3. In a method of molding articles from a plastic compound which sets and hardens under heat and pressure, the steps comprising: squirting the uncured plastic compound through an injection orifice into the mold cavity of a divided mold while maintaining the mold closed by an external force thereupon, then relieving said closing force upon said mold for a period of the order of one half to one minute to permit the injected compound to flow and more nearly equalize its density thruout the mold cavity, then closing the mold and applying heat thereto to cure the injected compound under heat and pressure, the closing force upon said mold being intermittently relieved during the cure to permit the partially cured compound to intermittently readjust uniformity of its density thruout the mold cavity by more freely expanding from the maximum internal pressure localities to minimum internal pressure localities, each said intermittent readjustment being immediately followed by a closing of the mold to provide a series of compacting strokes upon the compound while it is being cured, the intermittent periods of relief from the external closing force upon the mold being utilized to bodily transfer the mold from one press to a succeeding press.

CHARLES H. BEARE.

REFERENCES CITED The following references are of record in the file of this patent:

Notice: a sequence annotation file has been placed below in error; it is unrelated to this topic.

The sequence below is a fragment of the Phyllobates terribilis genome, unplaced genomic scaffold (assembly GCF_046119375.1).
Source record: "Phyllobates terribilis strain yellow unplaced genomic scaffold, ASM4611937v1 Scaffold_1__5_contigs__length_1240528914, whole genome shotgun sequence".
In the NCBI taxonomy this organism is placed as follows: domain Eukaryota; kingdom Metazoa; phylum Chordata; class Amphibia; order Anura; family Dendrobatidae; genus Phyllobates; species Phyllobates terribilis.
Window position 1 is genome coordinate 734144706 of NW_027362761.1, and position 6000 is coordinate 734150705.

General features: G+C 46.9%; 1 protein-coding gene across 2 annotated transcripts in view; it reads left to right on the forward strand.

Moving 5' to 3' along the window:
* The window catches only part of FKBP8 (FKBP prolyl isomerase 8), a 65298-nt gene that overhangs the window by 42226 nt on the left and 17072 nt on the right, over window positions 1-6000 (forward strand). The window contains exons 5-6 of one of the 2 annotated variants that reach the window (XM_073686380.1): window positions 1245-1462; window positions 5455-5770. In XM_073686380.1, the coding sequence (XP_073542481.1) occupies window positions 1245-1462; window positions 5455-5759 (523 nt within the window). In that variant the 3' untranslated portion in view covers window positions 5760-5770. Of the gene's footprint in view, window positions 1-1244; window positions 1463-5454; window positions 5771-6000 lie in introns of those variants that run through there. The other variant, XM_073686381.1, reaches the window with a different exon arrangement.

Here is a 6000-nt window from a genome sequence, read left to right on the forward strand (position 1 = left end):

UNITED STATES PATENTS Number Name Date 1,979,246 Bast Nov. 6, 1934 1,997,074 Novotny Apr. 9, 1935 2,027,165 Grubman Jan. 7, 1936 2,215,244 Linzell Sept. 17, 1940 OTHER REFERENCES Plastic Mold Eng, by DuBois et al., 1946, page 266.

Patent Citations
Cited PatentFiling datePublication dateApplicantTitle
US1979246 *Oct 10, 1931Nov 6, 1934Charles Tagliabue Mfg CoCycle controller
US1997074 *Jan 24, 1930Apr 9, 1935John Stogdell StokesMethod of and apparatus for molding synthetic resinous articles
US2027165 *Mar 16, 1934Jan 7, 1936Margon CorpMolding of dolls' heads and the like
US2215244 *Jul 3, 1935Sep 17, 1940United States Gypsum CoProcess of making pressed board products
Referenced by
Citing PatentFiling datePublication dateApplicantTitle
US3181531 *Mar 29, 1961May 4, 1965PirelliRubber gas mask
US5183605 *Aug 28, 1991Feb 2, 1993Gencorp Inc.Method for injection into a self-clamping mold
US5256056 *Aug 28, 1991Oct 26, 1993Gencorp Inc.Self-clamping mold assembly
US5286186 *Nov 4, 1992Feb 15, 1994Gencorp Inc.Apparatus for injection into a self-clamping mold
US5358398 *Oct 20, 1992Oct 25, 1994Gencorp Inc.Mold separator apparatus
US5643614 *Aug 9, 1994Jul 1, 1997Brown; Robert L.Mold separator apparatus
US5830390 *Apr 30, 1992Nov 3, 1998Gencorp Inc.Method for continuous molding and apparatus therefor
Classifications
U.S. Classification264/297.3, 425/543, 425/575
International ClassificationB29C45/56, B29C45/04
Cooperative ClassificationB29C45/04, B29C45/561
European ClassificationB29C45/04, B29C45/56C